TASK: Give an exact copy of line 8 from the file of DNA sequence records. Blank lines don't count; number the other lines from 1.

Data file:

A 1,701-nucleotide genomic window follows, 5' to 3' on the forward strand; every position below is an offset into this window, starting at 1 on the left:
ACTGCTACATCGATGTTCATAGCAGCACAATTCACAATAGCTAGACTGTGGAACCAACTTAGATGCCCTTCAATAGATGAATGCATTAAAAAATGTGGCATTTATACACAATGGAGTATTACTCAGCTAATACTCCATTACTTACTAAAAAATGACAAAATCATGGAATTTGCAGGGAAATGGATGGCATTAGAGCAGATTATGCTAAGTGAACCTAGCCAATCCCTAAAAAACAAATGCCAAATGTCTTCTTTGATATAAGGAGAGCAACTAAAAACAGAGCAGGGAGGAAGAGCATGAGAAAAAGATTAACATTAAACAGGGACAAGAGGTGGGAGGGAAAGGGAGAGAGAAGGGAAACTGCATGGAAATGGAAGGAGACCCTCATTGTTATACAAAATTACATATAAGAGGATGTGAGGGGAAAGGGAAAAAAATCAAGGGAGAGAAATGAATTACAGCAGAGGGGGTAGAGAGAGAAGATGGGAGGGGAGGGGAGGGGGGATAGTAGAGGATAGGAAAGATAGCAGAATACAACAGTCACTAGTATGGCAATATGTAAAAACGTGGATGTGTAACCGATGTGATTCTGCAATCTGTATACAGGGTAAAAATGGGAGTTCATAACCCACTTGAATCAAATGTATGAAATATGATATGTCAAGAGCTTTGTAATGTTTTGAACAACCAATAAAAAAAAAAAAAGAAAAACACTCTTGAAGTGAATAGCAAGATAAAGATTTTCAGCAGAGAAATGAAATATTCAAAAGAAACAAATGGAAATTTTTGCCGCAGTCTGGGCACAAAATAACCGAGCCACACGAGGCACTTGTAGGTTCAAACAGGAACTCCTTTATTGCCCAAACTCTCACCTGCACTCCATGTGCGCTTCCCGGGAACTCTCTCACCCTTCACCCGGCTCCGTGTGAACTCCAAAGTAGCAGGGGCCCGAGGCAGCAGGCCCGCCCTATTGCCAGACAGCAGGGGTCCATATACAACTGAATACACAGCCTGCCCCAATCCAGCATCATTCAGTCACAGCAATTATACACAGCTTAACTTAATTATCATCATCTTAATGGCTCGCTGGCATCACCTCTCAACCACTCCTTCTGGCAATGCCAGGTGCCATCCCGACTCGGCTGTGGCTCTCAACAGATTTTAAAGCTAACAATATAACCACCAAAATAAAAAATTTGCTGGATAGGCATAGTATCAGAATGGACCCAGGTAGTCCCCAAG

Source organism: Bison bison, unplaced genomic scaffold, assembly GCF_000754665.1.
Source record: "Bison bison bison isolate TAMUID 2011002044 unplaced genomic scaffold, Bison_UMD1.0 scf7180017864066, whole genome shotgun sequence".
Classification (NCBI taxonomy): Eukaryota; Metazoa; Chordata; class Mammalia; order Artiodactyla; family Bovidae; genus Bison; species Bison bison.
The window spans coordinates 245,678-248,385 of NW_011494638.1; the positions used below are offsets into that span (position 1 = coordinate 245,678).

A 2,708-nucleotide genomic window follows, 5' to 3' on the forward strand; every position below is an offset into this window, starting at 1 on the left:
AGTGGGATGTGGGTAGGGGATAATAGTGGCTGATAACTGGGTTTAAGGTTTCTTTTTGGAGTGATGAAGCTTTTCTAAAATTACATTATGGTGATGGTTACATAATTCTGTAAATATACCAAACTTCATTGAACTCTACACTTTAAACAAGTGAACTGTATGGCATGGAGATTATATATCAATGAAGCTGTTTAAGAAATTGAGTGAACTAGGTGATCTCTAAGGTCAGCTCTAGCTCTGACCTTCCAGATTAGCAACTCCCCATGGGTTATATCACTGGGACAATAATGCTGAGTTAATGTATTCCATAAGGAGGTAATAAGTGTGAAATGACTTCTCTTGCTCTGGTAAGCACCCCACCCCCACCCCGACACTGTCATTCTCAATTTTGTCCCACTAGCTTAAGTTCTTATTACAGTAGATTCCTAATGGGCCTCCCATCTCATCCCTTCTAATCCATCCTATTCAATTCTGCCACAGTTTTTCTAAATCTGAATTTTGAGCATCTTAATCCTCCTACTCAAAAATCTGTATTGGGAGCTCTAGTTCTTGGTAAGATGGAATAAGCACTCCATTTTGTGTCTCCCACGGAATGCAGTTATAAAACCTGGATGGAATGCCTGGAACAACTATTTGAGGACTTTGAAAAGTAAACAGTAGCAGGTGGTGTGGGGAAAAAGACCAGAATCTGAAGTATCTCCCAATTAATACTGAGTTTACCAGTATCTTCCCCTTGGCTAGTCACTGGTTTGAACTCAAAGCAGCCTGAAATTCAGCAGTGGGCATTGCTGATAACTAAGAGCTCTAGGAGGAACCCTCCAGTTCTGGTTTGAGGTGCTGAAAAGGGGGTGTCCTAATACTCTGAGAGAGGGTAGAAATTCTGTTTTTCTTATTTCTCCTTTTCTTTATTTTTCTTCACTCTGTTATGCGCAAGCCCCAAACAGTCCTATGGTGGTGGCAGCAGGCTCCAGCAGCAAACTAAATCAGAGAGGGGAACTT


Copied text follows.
AGTGGGATGTGGGTAGGGGATAATAGTGGCTGATAACTGGGTTTAAGGTTTCTTTTTGGAGTGATGAAGCTTTTCTAAAATTACATTATGGTGATGGTTACATAATTCTGTAAATATACCAAACTTCATTGAACTCTACACTTTAAACAAGTGAACTGTATGGCATGGAGATTATATATCAATGAAGCTGTTTAAGAAATTGAGTGAACTAGGTGATCTCTAAGGTCAGCTCTAGCTCTGACCTTCCAGATTAGCAACTCCCCATGGGTTATATCACTGGGACAATAATGCTGAGTTAATGTATTCCATAAGGAGGTAATAAGTGTGAAATGACTTCTCTTGCTCTGGTAAGCACCCCACCCCCACCCCGACACTGTCATTCTCAATTTTGTCCCACTAGCTTAAGTTCTTATTACAGTAGATTCCTAATGGGCCTCCCATCTCATCCCTTCTAATCCATCCTATTCAATTCTGCCACAGTTTTTCTAAATCTGAATTTTGAGCATCTTAATCCTCCTACTCAAAAATCTGTATTGGGAGCTCTAGTTCTTGGTAAGATGGAATAAGCACTCCATTTTGTGTCTCCCACGGAATGCAGTTATAAAACCTGGATGGAATGCCTGGAACAACTATTTGAGGACTTTGAAAAGTAAACAGTAGCAGGTGGTGTGGGGAAAAAGACCAGAATCTGAAGTATCTCCCAATTAATACTGAGTTTACCAGTATCTTCCCCTTGGCTAGTCACTGGTTTGAACTCAAAGCAGCCTGAAATTCAGCAGTGGGCATTGCTGATAACTAAGAGCTCTAGGAGGAACCCTCCAGTTCTGGTTTGAGGTGCTGAAAAGGGGGTGTCCTAATACTCTGAGAGAGGGTAGAAATTCTGTTTTTCTTATTTCTCCTTTTCTTTATTTTTCTTCACTCTGTTATGCGCAAGCCCCAAACAGTCCTATGGTGGTGGCAGCAGGCTCCAGCAGCAAACTAAATCAGAGAGGGGAACTT